Tuesday, August 26, 2008

Busy Backyard

Our backyard is very busy at the moment. Birds and butterflies visit regularly, and squirrels pop in regularly, too. Hornets are building a nest on top of one of our deck beams, and digger bees have taken over a small patch of ground outside our living-room windows.

All this activity is keeping our cats occupied.

Our older cat, Petra, spends hours looking out at the scores of digger bees, which seem to spend all day staging dogfights. Luckily, the bees restrict themselves to "their" patch and don't bother us when we cross it. Petra also likes watching hummingbirds and there currently are enough migrating Ruby-throated Hummingbirds arguing over our feeders to keep her happy.

Our younger cat, Tiger, has taken to sitting near our shed and watching a small hole in the fence that blocks off our brush pile from the rest of the yard. We couldn't work out what she was stalking until two nights ago, when we caught a young possum finishing off some leftover cat food on our deck.

The possum was back last night. It snacked on cat food, washed this down with a drink from our fountain, and then disappeared through the fence hole into the brush pile. So it's now pretty clear what Tiger has been watching for.

Sunday, August 24, 2008

Pleasant Morning at Bear Creek Park

Yesterday morning I drove down to Bear Creek Park. After all the rain of the past week, I expected much of the park to be flooded and so was hoping to see herons, egrets and ibis. I was also expecting the mosquitoes to be fierce.
As it turned out, there were no flooded areas, no wading birds and - most surprising of all - no mosquitoes. Instead, the park was busy with warblers. I saw several Pine Warblers and a Black-and-white. Worm-eating Warblers were reported earlier in the week and I'm 99% sure I spotted one. (This would be a life bird for me.) Unfortunately, it was one of those mornings where my glasses and binoculars steamed up every time that I focused on a bird. Since I can't be 100% sure of what I saw, I can't add the Worm-eating to my list.

The park produced plenty of other birds, including many Eastern Bluebirds and American Crows, plus a Great Crested Flycatcher.

American Crow

However, the highlight wasn't a bird at all. It was a raccoon. I love raccoons and I don't see them very often, even though they are very common here. This one was particularly obliging and allowed me to take several photos from just a few yards away.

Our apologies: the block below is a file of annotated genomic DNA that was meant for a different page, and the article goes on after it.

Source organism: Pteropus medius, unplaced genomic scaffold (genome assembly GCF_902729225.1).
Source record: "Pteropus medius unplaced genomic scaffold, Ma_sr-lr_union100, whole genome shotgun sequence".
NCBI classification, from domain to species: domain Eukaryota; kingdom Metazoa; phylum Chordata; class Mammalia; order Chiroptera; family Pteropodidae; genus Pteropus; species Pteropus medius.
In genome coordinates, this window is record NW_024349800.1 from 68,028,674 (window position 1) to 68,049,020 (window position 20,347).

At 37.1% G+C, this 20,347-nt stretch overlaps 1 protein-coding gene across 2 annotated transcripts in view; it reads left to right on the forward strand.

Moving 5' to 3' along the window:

Wednesday, August 13, 2008

Better Late Than Never

I've been thinking about it for a long time but I could never quite bring myself to take the plunge. Going vegetarian, I mean. But now I've decided and I have sworn off meat.

I know that at 62 I've left my decision rather late. But at least from now on I won't need to feel so guilty about:
a. eating animals
b. eating animals that have been reared and slaughtered in the most appalling way
c. contributing to the widespread destruction of habitat that is caused by the production of beef.

I can foresee only one major difficulty with my decision: I don't really like most vegetables and fruits. (Thank goodness chocolate isn't a meat product or I'd be sunk right away!) I suppose I'll manage, though.

What will I miss the most? Bacon and ham. I really love bacon and ham. Cooked breakfasts are never going to be the same again.

Monday, August 11, 2008

Yard Birds

This past week, we've been too busy painting and getting floors tiled to fit in any birding trips. However, I have had time to look out of our windows and also to look around our yards while watering them.

Our backyard hummer feeders and Turk's Cap plants are the scene of constant skirmishes between 3-5 Ruby-throated Hummingbirds. It's hard to know how many birds we're seeing, because only one female is tough enough to stay and feed for more than a few seconds. The others fly in and are immediately chased away.

The front yard is busy with a variety of birds. White-winged Doves are frequent visitors to the feeders, a Mourning Dove often browses the lawn, and a pair of Inca Doves turned up the other day to use the bird bath. Whenever I put the sprinkler on, several Blue Jays and some of our 6-7 resident Northern Cardinals sit on branches and preen in the spray.

One female House Finch is a constant visitor, but a family of six others also comes to eat our sunflower seeds. The latter draw a Carolina Wren and Carolina Chickadees, too.

The suet feeder in our elm tree really belongs to our resident Northen Mockingbird. However, when he/she isn't around, it attracts White-winged Doves, Carolina Chickadees, a pair of Downy Woodpeckers and another Mockingbird. The elm is also very popular with our family of three Red-bellied Woodpeckers. On Saturday, the latter were outraged to find another Red-bellied trying to muscle in. They kept chasing him away. Then they'd leave and he would sneak back. They would return and chase him off again. It went on like this for hours.

So although there are no unusual or exotic birds in our yards at present, the antics of our normal residents and visitors are always worth watching.